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United States v. Boecker

United States District Court, N.D. Ohio

June 15, 2017

UNITED STATES OF AMERICA, Plaintiff,
v.
GARY J. BOECKER, Defendant.

          OPINION & ORDER [RESOLVING DOC. 14]

          JAMES S. GWIN, UNITED STATES DISTRICT JUDGE.

         On May 3, 2017, the Federal Bureau of Investigation (“FBI”) arrested Defendant Gary J. Boecker in Florida on a criminal complaint charging him with wire fraud.

         On May 25, 2017, Magistrate Judge George J. Limbert held a detention hearing in Youngstown, Ohio.[1] At the conclusion of the hearing, Magistrate Judge Limbert found that Defendant is a flight risk and should be detained pending trial.[2]

         On June 6, 2017, a Grand Jury indicted Defendant Boecker on one count of wire fraud, a violation of 18 U.S.C. § 1343, and one count of False Statements in a Loan Application, a violation of 18 U.S.C. § 1014.[3]

         Defendant Boecker now moves this Court to revoke Magistrate Judge Limbert's detention finding.[4] For the reasons below, the Court DENIES Defendant's motion.

         I. Legal Standard

         “If a person is ordered detained by a magistrate judge, . . . the person may file, with the court having original jurisdiction over the offense, a motion for revocation or amendment of the order.”[5] While there is some debate over what standard of review applies when reviewing the magistrate's decision, most district courts in the Sixth Circuit review the magistrate's order of pretrial detention de novo.[6]

         Under the Bail Reform Act, if “the judicial officer finds that no condition or combination of conditions will reasonably assure the appearance of the person as required and the safety of any other person and the community, such judicial officer shall order the detention of the person before trial.”[7] It is “the government's ultimate burden is to prove that no conditions of release can assure that the defendant will appear and to assure the safety of the community.”[8]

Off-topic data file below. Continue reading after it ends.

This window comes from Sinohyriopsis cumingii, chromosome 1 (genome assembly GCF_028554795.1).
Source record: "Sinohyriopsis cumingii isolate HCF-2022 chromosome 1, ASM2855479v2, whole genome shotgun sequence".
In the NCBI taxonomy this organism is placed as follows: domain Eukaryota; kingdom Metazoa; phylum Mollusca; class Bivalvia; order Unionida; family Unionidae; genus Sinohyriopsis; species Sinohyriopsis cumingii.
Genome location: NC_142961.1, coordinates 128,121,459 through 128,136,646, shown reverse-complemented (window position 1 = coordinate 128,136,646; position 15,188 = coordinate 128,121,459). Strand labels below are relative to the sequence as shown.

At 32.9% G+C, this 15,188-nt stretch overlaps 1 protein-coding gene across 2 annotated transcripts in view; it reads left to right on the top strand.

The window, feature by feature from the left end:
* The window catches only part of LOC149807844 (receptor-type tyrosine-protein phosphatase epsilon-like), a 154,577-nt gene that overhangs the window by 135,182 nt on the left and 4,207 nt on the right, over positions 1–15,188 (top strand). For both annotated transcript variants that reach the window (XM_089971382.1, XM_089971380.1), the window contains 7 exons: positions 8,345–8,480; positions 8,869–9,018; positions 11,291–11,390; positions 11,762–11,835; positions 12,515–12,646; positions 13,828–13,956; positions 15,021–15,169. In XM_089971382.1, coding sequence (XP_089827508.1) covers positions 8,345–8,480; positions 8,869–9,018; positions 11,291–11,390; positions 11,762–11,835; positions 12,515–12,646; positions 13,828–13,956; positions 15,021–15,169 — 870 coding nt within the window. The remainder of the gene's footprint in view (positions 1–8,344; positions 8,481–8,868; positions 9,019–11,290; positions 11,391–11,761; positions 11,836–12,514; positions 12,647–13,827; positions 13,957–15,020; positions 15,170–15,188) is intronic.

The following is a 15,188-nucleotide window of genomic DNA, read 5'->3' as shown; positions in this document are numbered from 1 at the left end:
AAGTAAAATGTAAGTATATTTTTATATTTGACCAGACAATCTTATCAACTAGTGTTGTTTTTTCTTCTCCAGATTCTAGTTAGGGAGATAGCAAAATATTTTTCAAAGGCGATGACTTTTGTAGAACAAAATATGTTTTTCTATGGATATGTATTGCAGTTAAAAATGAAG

In determining whether the government has met its burden of persuasion, the Court considers, among other factors, (1) the nature and circumstances of the offenses charged; (2) the person's history and characteristics, including the person's character, family ties, employment, financial resources, length of residence in the community, community ties, past conduct, and criminal history; and (3) the weight of the evidence against the person.[9]

         II. Discussion

         This Court conducts its own review and agrees with Magistrate Judge Limbert's analysis-pretrial detention is appropriate in this case.

         Nature of the Offense

         Defendant Boecker faces large financial claims. He allegedly absconded with more than $1 million dollars of client funds.

         Defendant argues that his alleged crimes are not crimes of violence, which weighs against pretrial detention. However, the Government does not seek detainment because Defendant is a physical threat to the community. Rather, the Government argues he is likely to flee. The deceit involved in ...


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